Union Made is a reoccurring series to cover the Union’s Homegrown Players (HGP’s), Academy players, and youth system. With Danny Cruz’s departure imminent, it seems appropriate to discuss his potential replacement – homegrown player Jimmy McLaughlin. Now, I have paid close attention to Jimmy since he debuted for this team in the friendly against Everton. I was impressed by his silky smooth play on the ball and his ability to just ghost around defenders. Let’s take a look at what that young talent has turned into three later. At a glance Date of Birth: April 30, 1993 http://www.youtube.com/watch?v=4o56zz1J1Wg His balance, agility, and touch are fantastic. He can and will shoot from both distance and inside the box. He loves to run at defenders. He plays with tenacity and at a very high tempo. In many ways, he reminds me of a more skilled and less aggressive Danny Cruz and a quicker Justin Mapp that likes to take shots. At best, he can be a very, very good MLS winger. With all that said, I would like to see how he performs as an out-and-out winger. I doubt he will overtake Andrew Wenger on the left. His best option for seeing minutes will be on the right to spell Sebastian Le Toux where he won’t have the benefit of cutting inside on his stronger foot. Can he perform as well on the right as he appears to on the left? Looking forward With Danny Cruz now gone, this could be Jimmy’s time to finally seize some first team minutes on the team. As of now, Eric Ayuk Mbi is his only competition out wide, but Eric is an even rawer talent than Jimmy. Zach Pfeffer has played out wide for the U-20 national team, but I expect him to play more as a backup to Chaco and Vincent Nogueira. This leaves Jimmy as the top available sub out wide. If he starts making the bench now, this could be Jimmy’s breakout year. The rigors of the MLS season will likely see him earn a few starts this season. In the past, I have been hesitant to expect young players to get minutes on this team. However, Pfeffer has seen substitute minutes in both games this year. If Pfeffer is finally seeing time, can this be Jimmy’s opportunity to follow right behind him? I am really excited to see Jimmy develop. He may not have the potential of Zach Pfeffer, but he is simply an exciting player to watch play. If he can put all the elements of his game together, Jimmy may offer us the true out-and-out winger that this team has lacked since Justin Mapp’s departure. More importantly, Jimmy could give us a true successor to a Sebastian Le Toux that is not getting any younger. Zolo fans, be excited but remember that he is still a kid.Hometown: Malvern, Pennsylvania Youth Clubs/College: FC Delco, Colgate University Jimmy signed his homegrown deal on December 12th, 2011. Position Jimmy McLaughlin has spent his time as a winger, and he has shown his ability to play on both wings. His Harrisburg highlights shows he played mostly on the left where he cut inside on his dominant right foot. Union Career Jimmy has not had much of a Union career to date. He played one 17 minutes in 2012 and one minute last year. He has spent most of his time at Harrisburg City Islanders. Last year, he scored six goals and created three assists, notching the second best goals and assists total on the team. This time at Harrisburg is a double-edged sword. Jimmy has gotten plenty of minutes these past few years playing at Harrisburg. Compare this to someone like Zach Pfeffer who has been mostly sitting on the bench both in Germany and with the Union. However, Jimmy has not benefited from practicing week in and week out with this team. It may take him more time to settle in. Why should we be excited? Jimmy has a fantastic skill set that no one else on the team can match. Check out his highlights from last year:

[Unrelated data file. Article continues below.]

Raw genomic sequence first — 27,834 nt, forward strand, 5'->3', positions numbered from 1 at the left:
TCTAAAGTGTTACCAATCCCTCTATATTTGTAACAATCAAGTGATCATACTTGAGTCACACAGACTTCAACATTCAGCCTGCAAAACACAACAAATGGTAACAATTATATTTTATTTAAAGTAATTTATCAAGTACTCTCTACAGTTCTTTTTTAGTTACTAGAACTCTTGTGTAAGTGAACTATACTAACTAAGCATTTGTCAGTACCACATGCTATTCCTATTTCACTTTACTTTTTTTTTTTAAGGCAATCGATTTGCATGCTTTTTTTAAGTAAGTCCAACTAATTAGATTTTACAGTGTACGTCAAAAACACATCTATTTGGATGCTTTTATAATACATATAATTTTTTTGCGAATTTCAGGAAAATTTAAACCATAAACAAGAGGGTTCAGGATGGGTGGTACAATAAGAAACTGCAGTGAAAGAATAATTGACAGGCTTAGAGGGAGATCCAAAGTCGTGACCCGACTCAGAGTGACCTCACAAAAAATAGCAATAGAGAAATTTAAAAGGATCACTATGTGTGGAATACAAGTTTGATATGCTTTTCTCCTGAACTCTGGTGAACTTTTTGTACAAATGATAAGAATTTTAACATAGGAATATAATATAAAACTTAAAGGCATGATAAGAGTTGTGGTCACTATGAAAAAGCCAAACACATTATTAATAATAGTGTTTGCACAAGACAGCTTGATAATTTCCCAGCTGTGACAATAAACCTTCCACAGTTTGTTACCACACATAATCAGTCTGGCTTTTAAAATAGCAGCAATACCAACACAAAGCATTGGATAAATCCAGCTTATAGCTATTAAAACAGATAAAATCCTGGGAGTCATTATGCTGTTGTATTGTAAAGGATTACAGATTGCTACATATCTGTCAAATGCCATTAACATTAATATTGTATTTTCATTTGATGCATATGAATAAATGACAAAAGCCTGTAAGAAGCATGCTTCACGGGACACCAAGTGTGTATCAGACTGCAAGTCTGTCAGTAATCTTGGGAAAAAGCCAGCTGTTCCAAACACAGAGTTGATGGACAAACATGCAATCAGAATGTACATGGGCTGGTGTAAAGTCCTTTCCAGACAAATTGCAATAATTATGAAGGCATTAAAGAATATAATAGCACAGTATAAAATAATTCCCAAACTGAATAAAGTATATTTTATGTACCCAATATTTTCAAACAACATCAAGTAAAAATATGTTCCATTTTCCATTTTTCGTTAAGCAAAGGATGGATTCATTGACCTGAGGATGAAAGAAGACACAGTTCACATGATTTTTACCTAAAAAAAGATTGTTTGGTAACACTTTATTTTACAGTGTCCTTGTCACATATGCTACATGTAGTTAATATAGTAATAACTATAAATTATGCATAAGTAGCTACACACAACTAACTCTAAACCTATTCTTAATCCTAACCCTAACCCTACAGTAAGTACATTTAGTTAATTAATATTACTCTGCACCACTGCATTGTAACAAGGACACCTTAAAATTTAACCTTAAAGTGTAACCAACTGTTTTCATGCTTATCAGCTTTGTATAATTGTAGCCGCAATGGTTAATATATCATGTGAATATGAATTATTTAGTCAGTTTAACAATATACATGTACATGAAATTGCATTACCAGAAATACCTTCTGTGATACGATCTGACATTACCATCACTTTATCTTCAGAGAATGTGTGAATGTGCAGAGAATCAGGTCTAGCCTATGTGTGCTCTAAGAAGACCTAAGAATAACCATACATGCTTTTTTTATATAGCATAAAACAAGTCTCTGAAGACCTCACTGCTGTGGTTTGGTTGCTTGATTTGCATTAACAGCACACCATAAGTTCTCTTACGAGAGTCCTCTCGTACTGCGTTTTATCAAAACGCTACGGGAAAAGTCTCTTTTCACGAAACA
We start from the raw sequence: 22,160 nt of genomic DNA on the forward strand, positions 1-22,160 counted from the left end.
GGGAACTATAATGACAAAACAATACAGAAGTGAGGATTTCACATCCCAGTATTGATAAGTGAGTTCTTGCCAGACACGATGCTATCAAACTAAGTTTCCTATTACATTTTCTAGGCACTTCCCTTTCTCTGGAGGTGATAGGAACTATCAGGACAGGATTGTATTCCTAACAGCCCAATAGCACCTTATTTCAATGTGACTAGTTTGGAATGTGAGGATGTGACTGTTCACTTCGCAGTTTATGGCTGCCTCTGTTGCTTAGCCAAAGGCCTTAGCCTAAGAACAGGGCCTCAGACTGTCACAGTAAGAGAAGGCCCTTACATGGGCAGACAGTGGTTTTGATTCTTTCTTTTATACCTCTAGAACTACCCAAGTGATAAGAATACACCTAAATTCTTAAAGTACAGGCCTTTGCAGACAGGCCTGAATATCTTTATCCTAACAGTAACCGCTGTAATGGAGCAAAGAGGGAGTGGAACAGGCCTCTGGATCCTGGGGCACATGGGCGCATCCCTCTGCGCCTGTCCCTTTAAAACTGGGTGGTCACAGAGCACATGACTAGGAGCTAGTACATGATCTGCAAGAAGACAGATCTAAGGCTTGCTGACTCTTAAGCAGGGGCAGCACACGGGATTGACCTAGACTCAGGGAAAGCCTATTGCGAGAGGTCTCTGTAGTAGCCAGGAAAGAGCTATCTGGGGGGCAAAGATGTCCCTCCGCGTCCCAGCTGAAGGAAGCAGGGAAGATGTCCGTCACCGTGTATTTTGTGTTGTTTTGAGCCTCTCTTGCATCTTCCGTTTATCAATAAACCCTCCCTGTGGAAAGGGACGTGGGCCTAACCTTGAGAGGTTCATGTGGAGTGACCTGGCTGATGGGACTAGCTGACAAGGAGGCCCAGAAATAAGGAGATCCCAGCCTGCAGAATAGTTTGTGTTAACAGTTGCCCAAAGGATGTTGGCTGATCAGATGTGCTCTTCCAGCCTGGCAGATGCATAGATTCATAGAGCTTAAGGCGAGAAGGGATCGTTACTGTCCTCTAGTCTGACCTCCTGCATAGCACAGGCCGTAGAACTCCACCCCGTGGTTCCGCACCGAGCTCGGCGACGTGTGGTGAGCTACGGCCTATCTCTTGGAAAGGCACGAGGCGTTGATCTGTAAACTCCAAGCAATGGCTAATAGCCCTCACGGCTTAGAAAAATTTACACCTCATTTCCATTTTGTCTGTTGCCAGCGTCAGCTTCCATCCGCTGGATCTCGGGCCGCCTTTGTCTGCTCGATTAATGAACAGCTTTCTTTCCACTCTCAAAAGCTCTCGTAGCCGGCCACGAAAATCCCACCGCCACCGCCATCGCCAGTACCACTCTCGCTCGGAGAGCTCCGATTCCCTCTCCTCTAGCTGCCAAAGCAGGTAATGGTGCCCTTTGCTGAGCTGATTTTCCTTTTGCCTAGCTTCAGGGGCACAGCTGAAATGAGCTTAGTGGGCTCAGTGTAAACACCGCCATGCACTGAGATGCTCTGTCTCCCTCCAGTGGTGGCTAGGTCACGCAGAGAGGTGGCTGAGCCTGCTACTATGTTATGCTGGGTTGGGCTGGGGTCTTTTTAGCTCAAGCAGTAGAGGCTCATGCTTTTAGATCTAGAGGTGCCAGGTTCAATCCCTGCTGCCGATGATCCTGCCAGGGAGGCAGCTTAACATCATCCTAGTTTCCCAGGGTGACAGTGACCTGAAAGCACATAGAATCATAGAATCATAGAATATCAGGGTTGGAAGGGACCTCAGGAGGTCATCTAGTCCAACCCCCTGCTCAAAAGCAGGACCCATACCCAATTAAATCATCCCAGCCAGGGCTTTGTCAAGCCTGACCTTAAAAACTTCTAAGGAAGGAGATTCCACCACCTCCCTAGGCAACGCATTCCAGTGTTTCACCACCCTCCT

Union Made is a reoccurring series to cover the Union’s Homegrown Players (HGP’s), Academy players, and youth system. To begin the player profiles, it seems only right to focus on Zach Pfeffer – the first home grown Zolo.
At a glance
Date of Birth: January 6, 1995
Hometown: Dresher, Pennsylvania
Youth Clubs: Montgomery United, YMS Celtic, FC Delco, IMG Soccer Academy
Zach signed a homegrown deal in December 2010 shortly before his 16th birthday. Zach is the fourth youngest player to sign an MLS contract.
Though listed as a striker at times, Zach is an attacking midfielder first and foremost. He has played lined up on both wings and in the center of the pitch for the Union and the U.S.A. He has not played enough yet for fans to determine his best position. Seriously, check Youtube for highlights of him. There are very few videos, making it hard to judge.
Unfortunately, Zach has not been able to break into the Union’s 18. Since signing in December 2010, Zach has only made 6 MLS appearances. He saw his best run in 2011 when Piotr Nowak played him in three games.
One of those games included a controversial start against the New York Red Bulls. A win would have knocked the Bulls out of playoff contention while guaranteeing us a first round bye. In a game in which the Union collapsed and lost, Zach was visibly out of his depth.
In 2013, Zach spent the entirety of the calendar year with Hoffenheim’s U-19 side. He was unable to break into the team, appearing only 9 times while scoring 2 goals.
This year, Pfeffer had the unfortunate luck of returning to a side led by John Hackworth, a “youth guru” who hated playing youth. The only youngsters to break into Hackworth’s sides were Jack McInerney and Amobi Okugo – two players who were already well-known and well developed.
It took fans chanting “We Want Pfeffer” during a 5-3 thrashing from New England for Zach to finally see his first minutes of 2014. He started the next game, but he was subbed at the half. He has not seen any minutes since then.
In part, Zach has often been away with the U-20 side. Interim manager Jim Curtin recently loaned him to Harrisburg, suggesting Zach still needs to fight to break into the Zolo’s 18.
Why should we be excited?
Zach has been highly rated for a while among U.S. soccer analysts. Last year, American Soccer News listed Zach as one of the next top American players.
This year, Zach has had a lot of success with the U-20 national team, having notched 3 goals and 3 assists in seven appearances for the Yanks in 2014. While he may not be contributing for the Union, Zach is still making the most out of the minutes he is receiving.